Microbial communities are essential to the functioning and evolution of our planet and their dynamics greatly affect ecosystems processing [1]. Their taxonomic and functional diversity allow microbial communities to adapt to a wide range of conditions and to respond rapidly to environmental changes [2, 3]. Resilience—the ability of a community to recover from perturbations—is of particular interest, especially in the context of global climate change, as extreme weather events are becoming more frequent [1]. Understanding adaptation strategies for microbial resilience is therefore critical to gain insights into microbial evolution and diversification, and to better understand the dynamics of translationally relevant microbiomes following stress.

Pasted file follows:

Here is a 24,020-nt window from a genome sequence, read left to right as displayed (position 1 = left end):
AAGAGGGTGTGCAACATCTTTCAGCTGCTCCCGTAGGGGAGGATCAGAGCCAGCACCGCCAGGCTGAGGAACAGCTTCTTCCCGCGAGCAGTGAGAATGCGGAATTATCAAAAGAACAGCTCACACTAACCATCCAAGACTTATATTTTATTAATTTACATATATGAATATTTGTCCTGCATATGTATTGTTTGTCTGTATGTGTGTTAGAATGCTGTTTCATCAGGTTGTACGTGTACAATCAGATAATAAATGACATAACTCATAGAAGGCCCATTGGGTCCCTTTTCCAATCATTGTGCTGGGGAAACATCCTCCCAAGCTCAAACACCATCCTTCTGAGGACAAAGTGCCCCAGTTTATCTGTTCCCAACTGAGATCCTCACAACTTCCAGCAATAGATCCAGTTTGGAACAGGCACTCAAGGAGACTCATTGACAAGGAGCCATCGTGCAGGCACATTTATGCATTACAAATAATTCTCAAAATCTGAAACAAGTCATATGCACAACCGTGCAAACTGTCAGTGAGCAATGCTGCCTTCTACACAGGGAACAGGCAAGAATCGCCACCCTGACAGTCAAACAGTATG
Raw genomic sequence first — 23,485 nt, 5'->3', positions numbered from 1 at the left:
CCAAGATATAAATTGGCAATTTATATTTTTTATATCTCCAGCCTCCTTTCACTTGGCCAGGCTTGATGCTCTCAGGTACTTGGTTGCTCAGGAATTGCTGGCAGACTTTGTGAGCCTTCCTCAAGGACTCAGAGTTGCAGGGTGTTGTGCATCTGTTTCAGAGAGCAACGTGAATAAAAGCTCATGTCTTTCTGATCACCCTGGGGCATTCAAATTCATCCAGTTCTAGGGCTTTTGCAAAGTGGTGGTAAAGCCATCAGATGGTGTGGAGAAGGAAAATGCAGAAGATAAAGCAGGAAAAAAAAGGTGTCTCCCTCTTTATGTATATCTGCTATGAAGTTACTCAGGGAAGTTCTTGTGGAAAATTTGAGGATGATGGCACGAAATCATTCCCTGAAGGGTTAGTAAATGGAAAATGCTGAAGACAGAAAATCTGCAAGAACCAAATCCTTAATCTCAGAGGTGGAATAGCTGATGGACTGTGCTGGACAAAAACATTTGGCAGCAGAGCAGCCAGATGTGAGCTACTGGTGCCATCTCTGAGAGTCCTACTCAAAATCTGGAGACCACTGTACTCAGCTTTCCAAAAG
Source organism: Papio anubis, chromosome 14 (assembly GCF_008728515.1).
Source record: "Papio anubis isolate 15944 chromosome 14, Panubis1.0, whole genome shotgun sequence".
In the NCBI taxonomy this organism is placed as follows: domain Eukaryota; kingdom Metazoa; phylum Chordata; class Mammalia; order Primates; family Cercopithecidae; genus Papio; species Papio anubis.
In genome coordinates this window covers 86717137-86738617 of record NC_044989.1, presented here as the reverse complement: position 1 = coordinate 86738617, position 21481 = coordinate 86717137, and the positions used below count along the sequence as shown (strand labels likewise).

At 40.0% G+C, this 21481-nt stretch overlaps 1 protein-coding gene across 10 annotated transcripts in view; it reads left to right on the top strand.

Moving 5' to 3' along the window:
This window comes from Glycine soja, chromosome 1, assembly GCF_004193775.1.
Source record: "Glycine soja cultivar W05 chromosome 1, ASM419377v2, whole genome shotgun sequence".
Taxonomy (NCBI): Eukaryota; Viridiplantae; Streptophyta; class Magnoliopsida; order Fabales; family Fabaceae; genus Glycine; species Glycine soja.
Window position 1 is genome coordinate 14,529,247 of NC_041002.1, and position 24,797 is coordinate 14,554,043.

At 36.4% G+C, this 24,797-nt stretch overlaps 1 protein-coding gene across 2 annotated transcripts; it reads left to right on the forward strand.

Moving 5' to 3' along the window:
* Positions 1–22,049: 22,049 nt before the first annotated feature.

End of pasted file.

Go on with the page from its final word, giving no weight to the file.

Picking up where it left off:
Previous studies have shown that acute disturbances can push a community’s taxonomic structure toward alternative equilibrium states, while retaining the preexisting functional potential [4]. Such changes have been observed in soil, aquatic, engineered, and human-associated ecosystems where experimental perturbations caused the community taxonomic composition to shift with relatively minor changes to the overall functional potential of the community [1, 2, 5, 6]. Functional redundancy has been proposed as a mechanism to support functional stability following perturbation [7], however, several studies have also shown that major taxonomic changes can also result in important changes to the functional potential of gut communities [8, 9].